Slotted brake rotors don’t have holes, but have slots that
are carved at and angle on the rotor, which directs heat, water and gas away
from the rotor surface.  These types of
rotors are popular with performance cars because they subject their rotors to a
lot of stress, and drilled rotors are more prone to developing cracks with
heavy and repeated use.  In general,
since they are more durable than slotted brake rotors, they are a better choice
for some performance drivers.

 

 Slotted rotors are great for
high performance driving.  Image from
auto.howstuffworks.com

The disadvantage of these is they wear out brake pads
quickly due to their irregular surface. 
Because they wear out so fast, most rotors on every day performance cars
tend to be drilled instead of slotted. 
While drilled is too weak for racing, performance vehicles can use them
on street cars for general driving and save the slotted rotors for the race
track.

These grooves are cut where the pad makes contact with the
rotor.  The venting provided by slotted
rotors is one of the best ways to fight brake fade and have consistent stopping
power.  Slotted rotors have better brake
‘bite’ because the gases generated during friction are allowed to dissipate and
actually allow the brake pad to have more contact with the rotor as a result.

Most of the time, the slots are grooved with a smooth edge,
but some dedicated ‘racing’ rotors will have sharp grooves, which give better
braking, but can speed up brake pad wear.

Slotted have become the main choice for performance driving.

3. Drilled Rotors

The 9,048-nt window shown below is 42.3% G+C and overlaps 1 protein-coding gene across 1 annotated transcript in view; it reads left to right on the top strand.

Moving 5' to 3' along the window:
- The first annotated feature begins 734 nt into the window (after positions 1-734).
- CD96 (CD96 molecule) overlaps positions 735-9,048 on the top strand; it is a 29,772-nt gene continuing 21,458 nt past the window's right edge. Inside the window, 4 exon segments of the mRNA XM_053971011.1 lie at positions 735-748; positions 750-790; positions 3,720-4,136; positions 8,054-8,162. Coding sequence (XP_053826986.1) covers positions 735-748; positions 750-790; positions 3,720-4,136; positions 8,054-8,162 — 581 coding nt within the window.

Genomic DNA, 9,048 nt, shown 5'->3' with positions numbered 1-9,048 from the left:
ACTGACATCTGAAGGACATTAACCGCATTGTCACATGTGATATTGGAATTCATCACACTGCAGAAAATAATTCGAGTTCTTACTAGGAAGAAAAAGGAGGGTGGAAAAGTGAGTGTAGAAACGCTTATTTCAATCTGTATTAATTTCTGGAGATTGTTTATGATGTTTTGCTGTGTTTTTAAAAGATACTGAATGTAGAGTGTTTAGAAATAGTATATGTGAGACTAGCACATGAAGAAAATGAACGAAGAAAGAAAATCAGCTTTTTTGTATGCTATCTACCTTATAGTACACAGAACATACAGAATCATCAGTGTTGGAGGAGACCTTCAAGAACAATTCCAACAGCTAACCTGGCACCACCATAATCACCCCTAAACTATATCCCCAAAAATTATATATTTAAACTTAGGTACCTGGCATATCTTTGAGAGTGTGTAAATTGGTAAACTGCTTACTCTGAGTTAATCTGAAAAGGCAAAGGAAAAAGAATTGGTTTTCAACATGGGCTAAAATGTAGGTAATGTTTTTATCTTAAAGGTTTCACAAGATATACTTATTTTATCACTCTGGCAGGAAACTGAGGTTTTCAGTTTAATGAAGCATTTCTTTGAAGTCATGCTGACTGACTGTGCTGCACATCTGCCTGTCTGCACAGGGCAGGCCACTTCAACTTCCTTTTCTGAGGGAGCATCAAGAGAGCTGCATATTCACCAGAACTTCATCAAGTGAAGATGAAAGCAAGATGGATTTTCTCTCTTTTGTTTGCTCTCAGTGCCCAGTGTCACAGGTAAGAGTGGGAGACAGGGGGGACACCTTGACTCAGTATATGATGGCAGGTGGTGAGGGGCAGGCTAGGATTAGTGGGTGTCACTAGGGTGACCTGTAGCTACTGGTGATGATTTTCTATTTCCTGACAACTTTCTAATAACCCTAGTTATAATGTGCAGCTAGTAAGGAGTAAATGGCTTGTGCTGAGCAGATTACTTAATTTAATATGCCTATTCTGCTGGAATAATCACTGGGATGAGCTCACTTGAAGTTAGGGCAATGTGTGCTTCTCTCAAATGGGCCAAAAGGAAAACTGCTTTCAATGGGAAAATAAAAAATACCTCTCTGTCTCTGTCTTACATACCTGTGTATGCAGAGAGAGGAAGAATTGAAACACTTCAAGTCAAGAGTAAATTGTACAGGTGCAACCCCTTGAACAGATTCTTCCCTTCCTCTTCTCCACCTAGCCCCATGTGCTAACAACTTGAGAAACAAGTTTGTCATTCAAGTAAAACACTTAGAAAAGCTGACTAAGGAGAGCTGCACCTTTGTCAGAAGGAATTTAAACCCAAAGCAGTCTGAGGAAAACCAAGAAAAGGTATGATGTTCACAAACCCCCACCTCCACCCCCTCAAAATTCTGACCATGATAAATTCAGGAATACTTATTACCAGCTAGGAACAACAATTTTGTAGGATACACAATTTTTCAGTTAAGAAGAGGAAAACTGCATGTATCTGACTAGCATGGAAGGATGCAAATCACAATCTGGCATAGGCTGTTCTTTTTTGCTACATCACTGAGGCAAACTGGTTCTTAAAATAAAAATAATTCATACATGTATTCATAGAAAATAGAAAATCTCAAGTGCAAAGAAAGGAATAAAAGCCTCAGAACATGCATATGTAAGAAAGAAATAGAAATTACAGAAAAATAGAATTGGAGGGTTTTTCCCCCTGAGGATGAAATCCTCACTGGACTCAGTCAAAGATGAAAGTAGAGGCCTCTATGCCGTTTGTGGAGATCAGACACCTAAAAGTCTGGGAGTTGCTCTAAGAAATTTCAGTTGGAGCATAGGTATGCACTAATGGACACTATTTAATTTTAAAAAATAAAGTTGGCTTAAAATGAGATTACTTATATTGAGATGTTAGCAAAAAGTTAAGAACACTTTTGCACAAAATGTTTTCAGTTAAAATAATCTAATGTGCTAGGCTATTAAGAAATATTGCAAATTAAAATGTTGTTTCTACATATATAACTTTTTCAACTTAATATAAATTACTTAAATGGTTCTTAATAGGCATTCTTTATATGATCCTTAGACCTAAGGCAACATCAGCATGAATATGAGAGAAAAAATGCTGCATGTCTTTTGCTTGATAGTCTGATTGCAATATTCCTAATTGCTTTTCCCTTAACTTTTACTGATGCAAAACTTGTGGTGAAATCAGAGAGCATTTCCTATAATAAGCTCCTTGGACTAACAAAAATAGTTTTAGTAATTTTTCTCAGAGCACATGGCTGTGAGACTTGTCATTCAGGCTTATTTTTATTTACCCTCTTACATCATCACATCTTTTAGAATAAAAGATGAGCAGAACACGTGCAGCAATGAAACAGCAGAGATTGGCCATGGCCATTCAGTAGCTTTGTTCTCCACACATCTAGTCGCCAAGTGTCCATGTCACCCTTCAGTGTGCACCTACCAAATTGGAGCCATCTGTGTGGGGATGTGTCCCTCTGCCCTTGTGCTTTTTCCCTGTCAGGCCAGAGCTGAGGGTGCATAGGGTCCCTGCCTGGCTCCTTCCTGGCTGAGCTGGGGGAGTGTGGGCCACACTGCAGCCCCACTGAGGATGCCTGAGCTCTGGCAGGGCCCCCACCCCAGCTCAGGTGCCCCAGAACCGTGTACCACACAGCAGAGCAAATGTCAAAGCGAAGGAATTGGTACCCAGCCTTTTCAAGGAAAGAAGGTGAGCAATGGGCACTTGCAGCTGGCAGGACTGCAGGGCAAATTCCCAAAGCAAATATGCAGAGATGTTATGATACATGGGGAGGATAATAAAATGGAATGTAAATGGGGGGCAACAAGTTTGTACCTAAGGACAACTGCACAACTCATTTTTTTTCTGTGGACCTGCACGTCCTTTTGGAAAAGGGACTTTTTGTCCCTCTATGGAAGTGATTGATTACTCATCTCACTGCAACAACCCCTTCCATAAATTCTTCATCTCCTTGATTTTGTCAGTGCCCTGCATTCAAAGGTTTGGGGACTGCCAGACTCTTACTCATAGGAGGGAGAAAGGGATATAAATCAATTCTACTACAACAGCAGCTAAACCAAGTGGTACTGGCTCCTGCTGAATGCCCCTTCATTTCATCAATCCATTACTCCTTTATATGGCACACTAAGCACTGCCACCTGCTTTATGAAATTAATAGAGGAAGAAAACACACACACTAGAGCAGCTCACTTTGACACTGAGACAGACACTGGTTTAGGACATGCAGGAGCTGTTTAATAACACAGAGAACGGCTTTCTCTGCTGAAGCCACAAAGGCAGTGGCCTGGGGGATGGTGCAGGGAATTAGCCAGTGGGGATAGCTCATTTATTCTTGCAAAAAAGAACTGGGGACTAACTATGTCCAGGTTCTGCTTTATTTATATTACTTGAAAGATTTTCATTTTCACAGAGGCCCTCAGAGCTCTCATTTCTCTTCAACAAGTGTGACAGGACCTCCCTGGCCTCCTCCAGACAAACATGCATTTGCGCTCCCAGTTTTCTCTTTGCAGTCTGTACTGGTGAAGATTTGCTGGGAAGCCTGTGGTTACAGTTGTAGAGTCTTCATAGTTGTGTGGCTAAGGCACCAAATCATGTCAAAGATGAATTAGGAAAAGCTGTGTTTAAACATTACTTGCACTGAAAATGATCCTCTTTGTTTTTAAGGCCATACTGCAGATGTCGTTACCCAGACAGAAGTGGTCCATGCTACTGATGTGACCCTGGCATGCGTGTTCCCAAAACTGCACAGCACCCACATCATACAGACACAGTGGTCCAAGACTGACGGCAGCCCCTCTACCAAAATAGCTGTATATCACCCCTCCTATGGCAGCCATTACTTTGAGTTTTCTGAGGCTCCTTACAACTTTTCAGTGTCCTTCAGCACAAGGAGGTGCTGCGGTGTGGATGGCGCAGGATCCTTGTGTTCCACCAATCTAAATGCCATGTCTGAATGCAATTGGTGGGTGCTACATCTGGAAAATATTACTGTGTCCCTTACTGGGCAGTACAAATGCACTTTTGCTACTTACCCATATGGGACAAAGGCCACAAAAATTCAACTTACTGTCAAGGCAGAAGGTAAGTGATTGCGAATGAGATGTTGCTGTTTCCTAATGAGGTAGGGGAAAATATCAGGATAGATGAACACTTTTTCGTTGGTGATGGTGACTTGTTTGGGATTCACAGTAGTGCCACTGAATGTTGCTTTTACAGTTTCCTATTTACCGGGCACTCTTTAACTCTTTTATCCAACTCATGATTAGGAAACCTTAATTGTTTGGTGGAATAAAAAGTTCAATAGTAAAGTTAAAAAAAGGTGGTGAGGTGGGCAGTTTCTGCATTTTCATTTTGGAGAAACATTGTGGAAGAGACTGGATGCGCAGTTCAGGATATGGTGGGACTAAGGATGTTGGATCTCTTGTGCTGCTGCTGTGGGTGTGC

As mentioned above, drilled rotors are great at keeping the
rotor cooled under heavy braking. They also look pretty great behind a set of
flashy wheels.  When they were invented,
they were mainly used by race cars as they were great at venting the layer of
gas and dust that built up under heavy braking.  But brakes have come a long way, and brake
pads are much better, and gassing is less of an issue.  You won’t see drilled rotors anymore on any
modern race car.

  

 Drilled slotted brake rotors. Image
from: RyebreadPics on Flickr.

For regular street driving, your brakes don’t come close to those that
you would see on the race track, and so the venting properties of drilled
rotors coupled with improved wet weather performance work well for keeping the
temperature of the brake system down and extending the life of your brake
pads.  For drilled rotors, cross drilled
are the best choice due to the pattered grooves that direct moisture and heat
to the outside of the wheel.

Drill slotted Rotors

You can also get drill slotted rotors, which have the
advantages and disadvantages of both types. As you can see, the holes are
directed in a pattern that encourages moisture and heat to dissipate to the
outside of the wheel, and has slots to channel it.

These are not ideal for heavy racetrack braking, they are
great for heavy vehicles towing heavy loads. 
Heavy vehicles need more energy to slow them, and their brake systems
are subject to high heat.  These rotors,
because they run cooler can provide better security.  These rotors will keep the rotor temperature
down and the rotor surface clean.    

 

Drilled and slotted brake
rotors on a high performance vehicle. Image from Blake Ramick via Flickr.

It’s important to note that slotted or cross drilled rotors
won’t decrease your vehicles stopping distance. 
For regular, every day driving, any of the rotor choices will work well.

Servicing your brakes

Brake pads can be replaced when your rotor is replaced.  To get new pads and rotors, you can expect to
pay:

Rotors: $30-75 per rotor

Pads: $35-150

Labour: $150-200

Total $250-500 per axle 

Generally, brake pads should be replaced between
50,000-150,000 kilometers for semi metallic pads. 

Factors that affect
the cost
 

·     
The year, make and model of your vehicle

·     
Whether you do it yourself, take it to an
independent mechanic or dealership

·     
Brand and quality of the brake pads and rotors
used

·     
The shops hourly labour charge, where cities
will be more expensive than smaller towns

DIY or Mechanic?

The primary cost will come from whether you purchase the parts
and do it yourself or have a
professional mechanic
do the work for you.